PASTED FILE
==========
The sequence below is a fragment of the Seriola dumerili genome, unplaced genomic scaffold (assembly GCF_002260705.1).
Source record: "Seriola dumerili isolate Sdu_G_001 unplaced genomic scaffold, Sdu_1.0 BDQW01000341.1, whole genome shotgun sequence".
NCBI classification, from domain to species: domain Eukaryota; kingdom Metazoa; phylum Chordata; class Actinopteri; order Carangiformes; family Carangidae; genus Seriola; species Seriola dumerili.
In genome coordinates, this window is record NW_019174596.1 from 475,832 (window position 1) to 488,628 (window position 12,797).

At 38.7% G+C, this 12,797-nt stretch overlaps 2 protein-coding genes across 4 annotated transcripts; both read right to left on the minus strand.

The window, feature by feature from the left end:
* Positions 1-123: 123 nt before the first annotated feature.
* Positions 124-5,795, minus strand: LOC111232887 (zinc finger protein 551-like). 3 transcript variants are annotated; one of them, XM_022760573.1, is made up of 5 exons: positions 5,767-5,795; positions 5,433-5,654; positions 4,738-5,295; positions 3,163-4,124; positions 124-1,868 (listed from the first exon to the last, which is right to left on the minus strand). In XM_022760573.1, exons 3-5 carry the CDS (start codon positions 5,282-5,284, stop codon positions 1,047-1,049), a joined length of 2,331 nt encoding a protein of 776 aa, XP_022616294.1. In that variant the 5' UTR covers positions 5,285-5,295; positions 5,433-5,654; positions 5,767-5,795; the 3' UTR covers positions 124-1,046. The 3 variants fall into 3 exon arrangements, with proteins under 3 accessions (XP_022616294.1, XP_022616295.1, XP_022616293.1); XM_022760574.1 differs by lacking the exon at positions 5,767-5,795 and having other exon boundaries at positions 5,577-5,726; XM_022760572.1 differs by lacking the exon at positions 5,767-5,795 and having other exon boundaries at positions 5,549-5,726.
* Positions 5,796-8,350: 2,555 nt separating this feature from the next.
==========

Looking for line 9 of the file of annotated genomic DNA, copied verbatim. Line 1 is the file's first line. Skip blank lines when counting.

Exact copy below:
* Positions 5,796-8,350: 2,555 nt separating this feature from the next.